Smith’s “core claim . . . is that liturgies—whether ‘sacred’ or ‘secular’—shape and constitute our identities by forming our most fundamental desires and our most basic attunement to the world. . . . [i.e.,] liturgies make us certain kinds of people, and what defines us is what we love” (25)
james k a smith
Truly the church is an apologetic in which one is renewed and transformed by God as part of a people living in a disciplined, liturgical community (28-30, 25, 99) across particular times and places to interact with “the lens of an interpretive framework governed by ultimate beliefs” through the Scriptures by the sanctification of the Spirit (54-56).
Discipleship, becoming Christ-like, empowered by the Spirit to image God to the world is not magic. Nor is it merely intellectual. It’s a matter of re-forming our loves, re-narrativing our identities, re-habituating our virtue. And that is centered in the practices of the people of God gathered by the Spirit around Christ’s Word and the table. Love […]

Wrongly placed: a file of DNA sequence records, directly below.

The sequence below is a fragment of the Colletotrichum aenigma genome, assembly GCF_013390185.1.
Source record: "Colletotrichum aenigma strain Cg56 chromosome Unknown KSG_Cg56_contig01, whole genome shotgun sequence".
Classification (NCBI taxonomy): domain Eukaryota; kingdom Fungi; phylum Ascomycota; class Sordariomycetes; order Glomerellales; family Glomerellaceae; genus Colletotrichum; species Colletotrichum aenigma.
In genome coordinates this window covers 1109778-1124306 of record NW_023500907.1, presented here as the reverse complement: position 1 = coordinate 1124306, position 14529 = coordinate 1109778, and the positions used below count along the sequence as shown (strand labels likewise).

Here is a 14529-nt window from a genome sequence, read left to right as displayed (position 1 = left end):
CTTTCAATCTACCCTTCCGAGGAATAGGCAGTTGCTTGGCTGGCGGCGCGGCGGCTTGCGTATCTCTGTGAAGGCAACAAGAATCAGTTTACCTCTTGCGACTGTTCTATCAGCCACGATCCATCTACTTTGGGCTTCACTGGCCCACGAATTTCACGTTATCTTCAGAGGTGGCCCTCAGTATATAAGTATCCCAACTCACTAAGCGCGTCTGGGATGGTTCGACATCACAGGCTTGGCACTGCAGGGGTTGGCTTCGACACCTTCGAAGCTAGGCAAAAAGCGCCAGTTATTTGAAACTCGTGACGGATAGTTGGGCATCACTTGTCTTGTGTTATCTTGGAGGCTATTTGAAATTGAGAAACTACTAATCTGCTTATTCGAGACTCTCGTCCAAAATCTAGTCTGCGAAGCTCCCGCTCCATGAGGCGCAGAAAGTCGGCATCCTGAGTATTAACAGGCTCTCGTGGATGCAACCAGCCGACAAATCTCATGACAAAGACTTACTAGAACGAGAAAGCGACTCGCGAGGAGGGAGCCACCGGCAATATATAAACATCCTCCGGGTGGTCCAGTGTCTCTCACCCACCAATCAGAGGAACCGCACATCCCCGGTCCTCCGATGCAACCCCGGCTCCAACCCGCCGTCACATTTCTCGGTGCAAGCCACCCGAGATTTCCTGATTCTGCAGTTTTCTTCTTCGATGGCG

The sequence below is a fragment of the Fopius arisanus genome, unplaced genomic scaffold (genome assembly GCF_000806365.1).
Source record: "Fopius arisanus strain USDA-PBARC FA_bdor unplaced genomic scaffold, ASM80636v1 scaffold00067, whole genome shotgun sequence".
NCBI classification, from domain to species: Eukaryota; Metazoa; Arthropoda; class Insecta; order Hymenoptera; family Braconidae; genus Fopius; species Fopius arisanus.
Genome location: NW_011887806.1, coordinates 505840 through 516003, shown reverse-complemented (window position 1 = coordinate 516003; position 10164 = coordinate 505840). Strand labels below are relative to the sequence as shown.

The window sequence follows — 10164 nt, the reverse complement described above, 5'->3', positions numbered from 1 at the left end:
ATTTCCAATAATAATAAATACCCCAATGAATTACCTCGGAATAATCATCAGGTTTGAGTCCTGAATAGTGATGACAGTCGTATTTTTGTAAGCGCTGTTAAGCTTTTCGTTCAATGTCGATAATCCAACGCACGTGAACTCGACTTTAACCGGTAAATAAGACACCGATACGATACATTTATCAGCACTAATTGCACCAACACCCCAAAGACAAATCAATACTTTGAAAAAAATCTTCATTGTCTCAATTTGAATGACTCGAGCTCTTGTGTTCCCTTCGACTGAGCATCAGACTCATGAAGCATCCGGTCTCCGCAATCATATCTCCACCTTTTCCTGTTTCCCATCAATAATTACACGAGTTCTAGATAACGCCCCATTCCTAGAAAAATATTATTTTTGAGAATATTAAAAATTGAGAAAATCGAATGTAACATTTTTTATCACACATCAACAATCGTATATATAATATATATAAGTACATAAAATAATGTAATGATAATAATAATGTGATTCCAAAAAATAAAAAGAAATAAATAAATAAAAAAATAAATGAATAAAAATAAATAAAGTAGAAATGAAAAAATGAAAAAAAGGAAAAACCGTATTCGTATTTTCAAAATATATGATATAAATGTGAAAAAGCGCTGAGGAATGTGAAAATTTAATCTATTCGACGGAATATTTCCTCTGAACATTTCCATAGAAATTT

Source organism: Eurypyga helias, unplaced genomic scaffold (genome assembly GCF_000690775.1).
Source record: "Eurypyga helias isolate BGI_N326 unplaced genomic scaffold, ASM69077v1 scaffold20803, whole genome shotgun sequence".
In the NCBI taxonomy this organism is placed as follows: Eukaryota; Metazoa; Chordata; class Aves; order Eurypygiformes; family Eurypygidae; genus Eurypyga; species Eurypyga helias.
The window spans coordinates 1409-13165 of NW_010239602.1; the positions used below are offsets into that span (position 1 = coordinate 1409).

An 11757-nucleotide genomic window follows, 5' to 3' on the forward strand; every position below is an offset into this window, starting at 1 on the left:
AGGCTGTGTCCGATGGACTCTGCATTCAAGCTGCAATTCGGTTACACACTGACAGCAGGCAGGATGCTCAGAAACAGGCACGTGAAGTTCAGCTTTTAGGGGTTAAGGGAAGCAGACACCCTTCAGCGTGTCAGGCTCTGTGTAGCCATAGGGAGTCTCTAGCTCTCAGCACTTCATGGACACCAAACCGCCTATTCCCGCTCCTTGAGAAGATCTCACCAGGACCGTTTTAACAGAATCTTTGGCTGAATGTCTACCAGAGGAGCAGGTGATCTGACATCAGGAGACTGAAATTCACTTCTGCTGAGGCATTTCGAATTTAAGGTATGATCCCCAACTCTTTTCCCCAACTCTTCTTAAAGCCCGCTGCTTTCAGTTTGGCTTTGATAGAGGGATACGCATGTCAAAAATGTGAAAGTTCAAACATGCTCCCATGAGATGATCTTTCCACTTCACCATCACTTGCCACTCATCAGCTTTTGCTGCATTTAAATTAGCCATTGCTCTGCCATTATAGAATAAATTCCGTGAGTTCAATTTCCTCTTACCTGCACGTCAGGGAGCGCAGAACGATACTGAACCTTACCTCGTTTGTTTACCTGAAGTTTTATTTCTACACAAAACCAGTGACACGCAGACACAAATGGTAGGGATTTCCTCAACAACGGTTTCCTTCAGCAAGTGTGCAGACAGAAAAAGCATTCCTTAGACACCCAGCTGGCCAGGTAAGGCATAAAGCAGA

Imagining the Kingdom: How Worship Works is the second in a series of three books on cultural liturgies. Click here for a review of the first in the series, i.e., Desiring the Kingdom. In this volume, James K.A. Smith elaborates the ideas he developed in the first book, that we are desiring creatures and that Christian formation should take this into […]
Once in a while a book comes along that crystallizes the things you have been thinking and takes you further down the road. This was such a book. James K.A. Smith contends that we are primarily “desiring animals” who think rather than “thinking things” who happen to have desires. He thinks much of Christian education […]